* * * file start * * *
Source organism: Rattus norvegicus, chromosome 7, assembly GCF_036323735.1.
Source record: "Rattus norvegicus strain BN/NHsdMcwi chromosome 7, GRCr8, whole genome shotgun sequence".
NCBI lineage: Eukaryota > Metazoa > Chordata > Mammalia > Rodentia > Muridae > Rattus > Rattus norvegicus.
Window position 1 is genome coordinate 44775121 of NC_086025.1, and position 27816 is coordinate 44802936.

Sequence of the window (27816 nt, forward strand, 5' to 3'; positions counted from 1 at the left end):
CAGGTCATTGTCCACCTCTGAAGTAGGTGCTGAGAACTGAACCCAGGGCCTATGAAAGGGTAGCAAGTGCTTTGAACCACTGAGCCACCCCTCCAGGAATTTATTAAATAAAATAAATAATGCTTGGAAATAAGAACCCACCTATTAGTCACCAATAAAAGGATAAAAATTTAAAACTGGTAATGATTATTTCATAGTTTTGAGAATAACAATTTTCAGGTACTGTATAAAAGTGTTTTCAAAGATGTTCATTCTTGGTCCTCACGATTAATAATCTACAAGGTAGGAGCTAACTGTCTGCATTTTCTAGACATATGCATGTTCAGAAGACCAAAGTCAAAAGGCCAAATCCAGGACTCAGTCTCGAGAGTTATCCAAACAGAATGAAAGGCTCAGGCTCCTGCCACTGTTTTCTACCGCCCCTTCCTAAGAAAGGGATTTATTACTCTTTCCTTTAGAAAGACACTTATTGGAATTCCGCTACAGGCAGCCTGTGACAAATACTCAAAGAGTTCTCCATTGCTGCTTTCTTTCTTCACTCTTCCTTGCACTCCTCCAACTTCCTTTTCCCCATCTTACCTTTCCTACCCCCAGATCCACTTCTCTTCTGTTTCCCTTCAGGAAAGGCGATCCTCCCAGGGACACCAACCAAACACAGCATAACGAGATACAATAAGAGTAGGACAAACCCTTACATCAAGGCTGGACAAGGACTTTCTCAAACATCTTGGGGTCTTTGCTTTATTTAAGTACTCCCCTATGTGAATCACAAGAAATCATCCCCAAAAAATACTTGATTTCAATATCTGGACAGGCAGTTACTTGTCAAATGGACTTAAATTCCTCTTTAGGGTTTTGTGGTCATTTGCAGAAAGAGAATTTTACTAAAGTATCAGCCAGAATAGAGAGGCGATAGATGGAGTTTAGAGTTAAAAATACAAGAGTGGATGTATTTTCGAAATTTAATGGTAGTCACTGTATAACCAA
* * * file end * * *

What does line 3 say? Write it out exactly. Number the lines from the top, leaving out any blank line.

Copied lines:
NCBI lineage: Eukaryota > Metazoa > Chordata > Mammalia > Rodentia > Muridae > Rattus > Rattus norvegicus.